When you see your child having what appears to be a jealous moment, one of the first things you should do (once he is calm again) is to sit down with him to talk about it. If he is still deep in the emotion (like crying because he doesn’t have what he wants), I wouldn’t advise trying to “teach” him anything at that moment. If a child is deep in emotional chaos, the learning parts of his brain are turned off, and your words will slide right off of him.

But later, you should talk to him. In this chat (perhaps while doing something else that he enjoys), try to:

  • Review what you observed (and not your conclusions). I saw that Peter had the green hornet toy. I saw that you went over to the toy and tried to take it from Peter. I saw that Peter ran away. I saw you cry.
  • See if you can get him to talk about it at all. But don’t be surprised if he doesn’t discuss it with you. If he is little, he might not have the words. If he is bigger, he just might feel uncomfortable about the whole situation.
  • Talk with him about the emotions he might have felt. Help describe what the emotions might have felt like, and give names to them. Don’t judge him for having them. Anger. Frustration. Jealousy. Naming them and giving him the names for what he is feeling is actually a huge step in learning how to handle them. One of the biggest issues for a child who is new to experiencing these emotions is that he doesn’t know what is happening to him when the emotions come. He doesn’t understand why it is happening. However, I want you to try and avoid telling him what he felt. If he was crying, don’t call the emotion “sadness” unless he tells you he was sad. People cry for all kinds of reasons, including when they are angry or frustrated. Or jealous. Describe what the various emotions feel like, and give some examples of how people might come to feel them. Let him make up his own mind about what was happening to him.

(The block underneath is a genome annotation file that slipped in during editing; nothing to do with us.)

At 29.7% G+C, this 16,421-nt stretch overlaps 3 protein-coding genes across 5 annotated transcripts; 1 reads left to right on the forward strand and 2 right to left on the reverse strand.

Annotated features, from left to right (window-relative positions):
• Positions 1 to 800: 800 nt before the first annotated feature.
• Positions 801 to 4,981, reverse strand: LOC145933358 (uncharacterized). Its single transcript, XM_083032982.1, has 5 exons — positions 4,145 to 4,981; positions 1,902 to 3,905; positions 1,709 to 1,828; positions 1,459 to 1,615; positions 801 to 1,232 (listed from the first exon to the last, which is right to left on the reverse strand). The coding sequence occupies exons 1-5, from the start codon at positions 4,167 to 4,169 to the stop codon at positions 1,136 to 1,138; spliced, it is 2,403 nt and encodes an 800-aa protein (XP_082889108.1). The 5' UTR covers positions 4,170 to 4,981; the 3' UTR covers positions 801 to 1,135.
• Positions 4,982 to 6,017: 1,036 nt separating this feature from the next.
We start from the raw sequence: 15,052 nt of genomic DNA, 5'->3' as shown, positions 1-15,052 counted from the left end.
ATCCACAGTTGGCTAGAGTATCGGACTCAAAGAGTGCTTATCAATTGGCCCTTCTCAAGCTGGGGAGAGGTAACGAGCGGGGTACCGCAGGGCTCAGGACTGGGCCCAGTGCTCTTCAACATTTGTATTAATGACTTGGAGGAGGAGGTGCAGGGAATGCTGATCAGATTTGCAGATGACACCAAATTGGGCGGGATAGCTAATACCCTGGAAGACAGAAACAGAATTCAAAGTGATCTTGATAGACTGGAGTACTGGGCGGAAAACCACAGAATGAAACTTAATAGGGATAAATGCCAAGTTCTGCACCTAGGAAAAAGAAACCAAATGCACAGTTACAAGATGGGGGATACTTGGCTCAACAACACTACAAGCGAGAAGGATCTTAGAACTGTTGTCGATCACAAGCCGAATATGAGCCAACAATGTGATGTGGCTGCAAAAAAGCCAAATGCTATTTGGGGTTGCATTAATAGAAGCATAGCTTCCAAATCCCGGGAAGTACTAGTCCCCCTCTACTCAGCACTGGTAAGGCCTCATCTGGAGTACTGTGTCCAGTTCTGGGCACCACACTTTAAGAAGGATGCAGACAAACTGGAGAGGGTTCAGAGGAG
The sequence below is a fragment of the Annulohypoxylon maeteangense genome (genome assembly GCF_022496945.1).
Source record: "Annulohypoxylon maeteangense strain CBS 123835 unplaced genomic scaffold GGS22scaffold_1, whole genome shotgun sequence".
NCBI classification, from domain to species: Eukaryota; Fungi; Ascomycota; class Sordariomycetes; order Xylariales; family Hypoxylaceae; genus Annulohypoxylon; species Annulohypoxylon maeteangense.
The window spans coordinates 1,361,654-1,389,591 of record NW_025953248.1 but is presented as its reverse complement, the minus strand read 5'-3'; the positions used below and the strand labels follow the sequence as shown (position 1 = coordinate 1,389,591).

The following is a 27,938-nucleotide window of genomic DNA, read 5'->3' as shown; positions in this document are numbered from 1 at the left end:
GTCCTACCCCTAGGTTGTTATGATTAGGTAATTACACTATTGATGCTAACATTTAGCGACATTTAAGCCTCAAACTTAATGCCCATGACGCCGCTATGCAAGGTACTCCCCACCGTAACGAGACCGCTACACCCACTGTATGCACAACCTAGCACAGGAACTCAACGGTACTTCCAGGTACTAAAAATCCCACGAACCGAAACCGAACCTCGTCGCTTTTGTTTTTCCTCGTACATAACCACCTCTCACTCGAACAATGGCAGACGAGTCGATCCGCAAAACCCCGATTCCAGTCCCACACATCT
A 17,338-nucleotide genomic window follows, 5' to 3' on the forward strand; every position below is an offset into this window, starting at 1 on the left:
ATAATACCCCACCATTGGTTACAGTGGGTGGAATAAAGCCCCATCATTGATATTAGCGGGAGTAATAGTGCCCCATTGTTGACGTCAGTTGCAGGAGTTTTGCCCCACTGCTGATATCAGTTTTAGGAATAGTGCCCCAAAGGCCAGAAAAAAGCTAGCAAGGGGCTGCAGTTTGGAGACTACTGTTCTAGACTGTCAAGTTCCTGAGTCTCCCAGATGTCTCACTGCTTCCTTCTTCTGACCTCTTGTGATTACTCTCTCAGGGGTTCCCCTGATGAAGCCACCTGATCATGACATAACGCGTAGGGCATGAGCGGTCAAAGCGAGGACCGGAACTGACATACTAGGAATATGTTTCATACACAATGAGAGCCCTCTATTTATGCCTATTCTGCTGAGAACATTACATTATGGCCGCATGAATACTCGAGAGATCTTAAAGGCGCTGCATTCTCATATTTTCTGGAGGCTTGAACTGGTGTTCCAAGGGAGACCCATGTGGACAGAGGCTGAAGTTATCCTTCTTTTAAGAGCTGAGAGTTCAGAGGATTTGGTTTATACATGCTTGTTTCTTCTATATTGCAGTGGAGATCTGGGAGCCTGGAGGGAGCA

• Tell him that his emotions (even the negative ones), are okay. I have seen parents bungle this a lot out on the playground. They manage to get the child to tell them how they are feeling, but instead of acknowledging the feeling, they say something like, “Well, I’m sorry you feel that way.” This tells the child that she shouldn’t be feeling what she feels, like as a child, she has any control over it. Instead, you can say, “I’m sorry, it must be hard to feel that way.” This acknowledges that the child is having a tough time, and is having tough emotions, without communicating any sort of judgment you have about the validity of the feeling.

In just about every case, the best way to help a child through jealous feelings is not to try and change something inside of your child that leads to jealousy. Jealousy is a natural emotion. We ALL feel it at some point in our lives. There’s nothing wrong with your child for feeling jealous.

Instead, what we can give them is the toolkit for addressing the emotion. Help them understand the feeling, and give name to it. Once the child understand what he is feeling, you can move forward with coping strategies. These are often the same for any big feelings. When a child feels overwhelming jealousy, it is okay for the child to:

  • experience the feeling
  • cry
  • employ coping/calm down strategies such as deep breaths or counting
  • tell you about it
  • tell the other child about it
  • talk about it later
  • try and brainstorm solutions to the problem

If you have truly accepted the principle that your child’s feelings are valid, you will find that jealousy is much easier to handle. You won’t waste your energy on trying to stop the feeling from occurring.

If you employ this strategy, I can’t promise you that you will solve the jealousy problem right away. In fact, I can tell you that your child will still experience jealousy. As parents, we are playing the long game. What you are doing by approaching jealousy in this way is helping him develop the skills he’ll need to handle jealousy later in life. And not just jealousy, but all the other overwhelming and unfamiliar big feelings. You might not see the fruits of your labor until your child is a teenager (or much older). But you will, eventually., and you’ll pat yourself on the back for being awesome.